Kennedy and King : the president, the pastor, and the battle over civil rights / Steven Levingston.
- 19 of 19 copies available at Evergreen Indiana.
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|Bloomfield Eastern Greene Co PL - Bloomfield Main||973.922 LEV (Text)||36803001024251||NONFIC||Available||-|
|Fulton Co PL - Rochester Main Library||973.922 LEV (Text)||33187004236572||Nonfiction||Available||-|
|Greensburg-Decatur Co PL - Greensburg||973.922 LEVINGSTON (Text)||32826014090807||Adult Non-Fiction||Available||-|
|Greenwood PL - Greenwood||973.922 LEV (Text)||36626103844981||New Adult Nonfiction||Available||-|
|Jackson Co PL - Seymour Main Library||973.922 LEVINGST (Text)||37500004406829||Nonfiction||Available||-|
|Jay Co PL - Portland||973.922 L665 (Text)||76383000450639||Adult Non-Fiction||Available||-|
|Jefferson Co PL - Madison Main Branch||973.922 LEVI (Text)||39391006823593||Nonfiction||Available||-|
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- ISBN: 9780316267397
- ISBN: 0316267392
- Physical Description: xi, 511 pages, 8 unnumbered pages of plates : illustrations ; 24 cm
- Edition: First edition.
- Publisher: New York : Hachette Books, 2017.
- Copyright: ©2017
|Bibliography, etc. Note:|| Includes bibliographical references (pages 483-489) and index.
|Formatted Contents Note:|| "To teach a president" -- Two men, two worlds -- A call to Coretta -- "Tomorrow may be too late" -- "Pawns in a white man's political game" -- "It often helps me to be pushed" -- Epilogue.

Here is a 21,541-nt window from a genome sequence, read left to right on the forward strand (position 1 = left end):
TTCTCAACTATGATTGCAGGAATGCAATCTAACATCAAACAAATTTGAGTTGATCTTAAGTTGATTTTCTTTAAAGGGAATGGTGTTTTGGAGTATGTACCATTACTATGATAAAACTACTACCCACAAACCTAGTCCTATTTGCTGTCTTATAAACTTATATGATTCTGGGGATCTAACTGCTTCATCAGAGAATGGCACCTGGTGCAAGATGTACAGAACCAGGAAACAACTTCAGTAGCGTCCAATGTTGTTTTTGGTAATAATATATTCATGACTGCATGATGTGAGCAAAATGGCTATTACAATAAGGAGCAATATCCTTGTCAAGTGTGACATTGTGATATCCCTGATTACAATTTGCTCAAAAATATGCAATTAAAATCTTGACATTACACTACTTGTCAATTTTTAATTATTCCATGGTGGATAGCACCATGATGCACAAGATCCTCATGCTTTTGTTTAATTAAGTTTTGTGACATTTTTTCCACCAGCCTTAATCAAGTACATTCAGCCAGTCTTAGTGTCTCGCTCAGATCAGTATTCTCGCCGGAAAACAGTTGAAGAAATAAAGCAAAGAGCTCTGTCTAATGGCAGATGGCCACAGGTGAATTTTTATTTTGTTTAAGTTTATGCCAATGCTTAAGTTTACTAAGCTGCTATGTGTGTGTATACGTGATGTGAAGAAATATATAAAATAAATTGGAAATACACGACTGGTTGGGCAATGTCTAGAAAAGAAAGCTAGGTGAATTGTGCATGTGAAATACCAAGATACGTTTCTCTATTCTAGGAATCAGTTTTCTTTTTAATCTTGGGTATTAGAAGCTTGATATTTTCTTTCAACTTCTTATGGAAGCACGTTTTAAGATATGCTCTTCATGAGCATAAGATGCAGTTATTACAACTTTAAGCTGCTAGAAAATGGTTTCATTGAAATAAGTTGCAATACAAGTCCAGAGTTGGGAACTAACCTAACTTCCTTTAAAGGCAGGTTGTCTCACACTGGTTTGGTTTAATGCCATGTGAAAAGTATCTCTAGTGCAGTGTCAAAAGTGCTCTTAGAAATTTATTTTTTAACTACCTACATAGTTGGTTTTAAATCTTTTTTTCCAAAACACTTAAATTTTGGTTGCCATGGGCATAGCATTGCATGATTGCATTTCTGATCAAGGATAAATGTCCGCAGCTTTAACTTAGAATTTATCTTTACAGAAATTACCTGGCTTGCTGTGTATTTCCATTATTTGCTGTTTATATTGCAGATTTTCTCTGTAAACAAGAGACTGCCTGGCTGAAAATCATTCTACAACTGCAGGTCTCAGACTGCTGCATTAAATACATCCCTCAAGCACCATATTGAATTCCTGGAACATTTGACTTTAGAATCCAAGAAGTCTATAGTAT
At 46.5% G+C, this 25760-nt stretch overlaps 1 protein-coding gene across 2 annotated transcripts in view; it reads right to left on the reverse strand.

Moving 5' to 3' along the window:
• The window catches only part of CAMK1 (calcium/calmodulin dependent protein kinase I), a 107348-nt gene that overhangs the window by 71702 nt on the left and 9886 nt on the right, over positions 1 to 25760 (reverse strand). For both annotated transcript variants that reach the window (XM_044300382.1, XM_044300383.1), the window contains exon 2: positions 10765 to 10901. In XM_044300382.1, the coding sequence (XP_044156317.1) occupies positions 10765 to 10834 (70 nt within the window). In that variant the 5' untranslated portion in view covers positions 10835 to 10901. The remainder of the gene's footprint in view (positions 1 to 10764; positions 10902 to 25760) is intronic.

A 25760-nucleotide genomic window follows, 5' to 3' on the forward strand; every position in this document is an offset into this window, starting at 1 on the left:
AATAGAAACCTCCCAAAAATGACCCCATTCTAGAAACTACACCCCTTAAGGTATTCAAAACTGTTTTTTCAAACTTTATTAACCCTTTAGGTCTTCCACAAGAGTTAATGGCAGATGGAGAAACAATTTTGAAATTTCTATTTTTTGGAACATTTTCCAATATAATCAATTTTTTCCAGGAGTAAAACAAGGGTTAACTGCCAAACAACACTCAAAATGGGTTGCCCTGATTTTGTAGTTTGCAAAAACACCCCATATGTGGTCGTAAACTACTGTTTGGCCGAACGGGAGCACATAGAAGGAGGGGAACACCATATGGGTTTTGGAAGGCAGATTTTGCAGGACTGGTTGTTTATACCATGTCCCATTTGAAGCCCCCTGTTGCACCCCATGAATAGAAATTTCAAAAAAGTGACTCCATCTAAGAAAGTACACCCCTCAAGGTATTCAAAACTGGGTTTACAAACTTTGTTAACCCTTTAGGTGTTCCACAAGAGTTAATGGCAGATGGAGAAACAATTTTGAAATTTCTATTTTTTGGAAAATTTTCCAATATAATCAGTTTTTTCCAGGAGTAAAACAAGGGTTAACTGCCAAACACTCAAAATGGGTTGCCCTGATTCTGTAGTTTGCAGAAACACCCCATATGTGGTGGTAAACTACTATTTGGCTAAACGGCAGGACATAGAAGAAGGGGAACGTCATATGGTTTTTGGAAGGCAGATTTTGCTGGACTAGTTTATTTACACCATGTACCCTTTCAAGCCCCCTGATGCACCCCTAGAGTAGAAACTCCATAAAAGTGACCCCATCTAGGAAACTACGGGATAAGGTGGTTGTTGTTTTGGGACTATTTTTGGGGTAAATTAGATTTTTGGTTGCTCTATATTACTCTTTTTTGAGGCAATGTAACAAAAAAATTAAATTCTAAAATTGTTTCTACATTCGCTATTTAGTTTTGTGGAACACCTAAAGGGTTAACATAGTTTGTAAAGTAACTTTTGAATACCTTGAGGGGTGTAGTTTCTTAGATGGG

|Summary, etc.:|| An account of the contentious relationship between the thirty-fifth president and Martin Luther King, Jr. throughout the tumultuous early years of the civil rights movement explores their influence on one another and the important decisions that were inspired by their rivalry.
"The story of civil rights in the early 1960s is a tale of courageous sit-ins and marches, police brutality, violence, and murder. It is also a tale of two men: John F. Kennedy and Martin Luther King Jr., a pair of gifted, charismatic, and ambitious leaders from strikingly different worlds. When they first met in 1960, as Kennedy lobbied King to back his bid for the presidency, the wealthy Irish Catholic and the Southern Baptist preacher had little natural rapport. Kennedy was cool and witty, King taut and high-minded. Kennedy was slow to embrace a full-throated position on equality for black Americans, fearing the wrath of southern Democrats. Over the next three years--as America was transfixed by a series of dramatic demonstrations across the South--it was King, more than any other figure, who led Kennedy to finally make a moral commitment to civil rights; and it was Kennedy's hesitation that prompted King to achieve his greatest potential as an activist. This unique and transformative relationship has never been explored in such gripping fashion. From Harry Belafonte's Manhattan apartment to the Birmingham city jail to Joseph Kennedy's Palm Beach estate, [this book] delivers a narrative both public and intimate: the risky strategies, secret meetings, outrageous personalities, and private struggles that absorbed the lives of these two men--and forever bound them together."--Jacket.
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